Background and Aims Mater Dei Hospital in Malta provides a 24-hour neuraxial analgesia service in its delivery suite. The Royal College of Anaesthetists (RCoA) recommends that in such set-ups, an anaesthetist should attend to labouring women within 30 minutes of request, and in exceptional cases, within one hour. Other standards of care include a re-siting rate of <15% and an accidental dural puncture (ADP) rate of <1%. The aim of this audit was to examine these standards in our unit.
Methods After ethical approval, data was collected retrospectively over four weeks from September to October 2021, looking at time of call to the anaesthetist, time of test dose administration, re-siting rates, and number of ADPs. The time interval from the call to time of test dose administration served as a surrogate to the actual waiting time. Data was inputted and analysed using MS Excel spreadsheet.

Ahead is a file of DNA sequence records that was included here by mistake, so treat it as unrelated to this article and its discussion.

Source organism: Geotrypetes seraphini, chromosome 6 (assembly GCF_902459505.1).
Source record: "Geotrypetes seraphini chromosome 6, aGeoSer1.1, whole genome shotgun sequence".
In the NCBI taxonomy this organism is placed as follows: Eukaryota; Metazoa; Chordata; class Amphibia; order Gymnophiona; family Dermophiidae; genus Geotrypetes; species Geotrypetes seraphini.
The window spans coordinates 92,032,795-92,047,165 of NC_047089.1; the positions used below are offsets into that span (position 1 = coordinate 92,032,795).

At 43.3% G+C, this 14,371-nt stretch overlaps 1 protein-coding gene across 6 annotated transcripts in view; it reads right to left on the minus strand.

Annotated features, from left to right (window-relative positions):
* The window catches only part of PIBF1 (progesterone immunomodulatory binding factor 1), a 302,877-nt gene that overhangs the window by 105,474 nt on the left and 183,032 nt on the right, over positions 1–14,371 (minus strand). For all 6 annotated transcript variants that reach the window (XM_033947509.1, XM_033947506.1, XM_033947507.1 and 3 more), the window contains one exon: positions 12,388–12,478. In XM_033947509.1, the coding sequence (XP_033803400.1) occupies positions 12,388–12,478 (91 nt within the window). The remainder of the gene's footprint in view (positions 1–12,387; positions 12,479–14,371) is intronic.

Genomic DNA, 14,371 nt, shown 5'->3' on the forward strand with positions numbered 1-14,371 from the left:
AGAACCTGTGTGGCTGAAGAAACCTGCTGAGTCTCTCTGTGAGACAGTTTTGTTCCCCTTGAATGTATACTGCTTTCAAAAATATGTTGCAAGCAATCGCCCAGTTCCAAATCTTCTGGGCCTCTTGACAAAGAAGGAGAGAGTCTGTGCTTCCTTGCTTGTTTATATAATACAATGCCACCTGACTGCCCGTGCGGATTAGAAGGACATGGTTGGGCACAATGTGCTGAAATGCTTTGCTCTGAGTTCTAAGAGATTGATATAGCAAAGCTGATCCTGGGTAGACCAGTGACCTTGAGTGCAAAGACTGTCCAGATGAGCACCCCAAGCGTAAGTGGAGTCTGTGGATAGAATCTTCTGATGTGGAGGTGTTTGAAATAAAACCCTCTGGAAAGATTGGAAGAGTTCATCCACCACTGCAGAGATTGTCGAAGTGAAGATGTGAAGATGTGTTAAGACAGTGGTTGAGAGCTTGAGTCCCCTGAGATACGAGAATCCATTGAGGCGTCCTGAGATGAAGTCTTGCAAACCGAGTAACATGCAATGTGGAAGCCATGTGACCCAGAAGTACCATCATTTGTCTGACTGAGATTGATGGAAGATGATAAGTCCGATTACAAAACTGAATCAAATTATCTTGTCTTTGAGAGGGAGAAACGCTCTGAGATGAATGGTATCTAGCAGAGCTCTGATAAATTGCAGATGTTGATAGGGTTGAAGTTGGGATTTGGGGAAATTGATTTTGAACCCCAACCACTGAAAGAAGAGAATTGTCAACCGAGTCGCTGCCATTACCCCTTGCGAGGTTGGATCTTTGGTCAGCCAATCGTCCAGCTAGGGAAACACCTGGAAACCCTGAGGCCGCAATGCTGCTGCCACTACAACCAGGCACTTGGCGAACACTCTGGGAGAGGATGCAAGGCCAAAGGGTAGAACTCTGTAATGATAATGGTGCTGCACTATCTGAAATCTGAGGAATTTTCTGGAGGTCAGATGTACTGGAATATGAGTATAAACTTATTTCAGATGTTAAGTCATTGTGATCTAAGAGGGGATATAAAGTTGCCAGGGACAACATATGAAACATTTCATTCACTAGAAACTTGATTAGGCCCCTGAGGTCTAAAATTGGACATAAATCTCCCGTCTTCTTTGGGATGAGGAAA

Results A total of 86 parturients requested epidural analgesia out of a total 345 deliveries (25%). The average time from request to administration of test dose was 34 minutes. Average maternal age was 30.5 years, 3.5% required re-siting of their epidural catheter and there were no ADPs.
Conclusions Using the surrogate marker, the average epidural waiting time was surmised to be within the recommended RCoA standard as were the epidural re-siting and ADP rate. This may be limited by the relatively short period of time the study was carried out over. Epidural analgesia remains the gold standard to manage labour pain and so our results are both satisfactory and encouraging.
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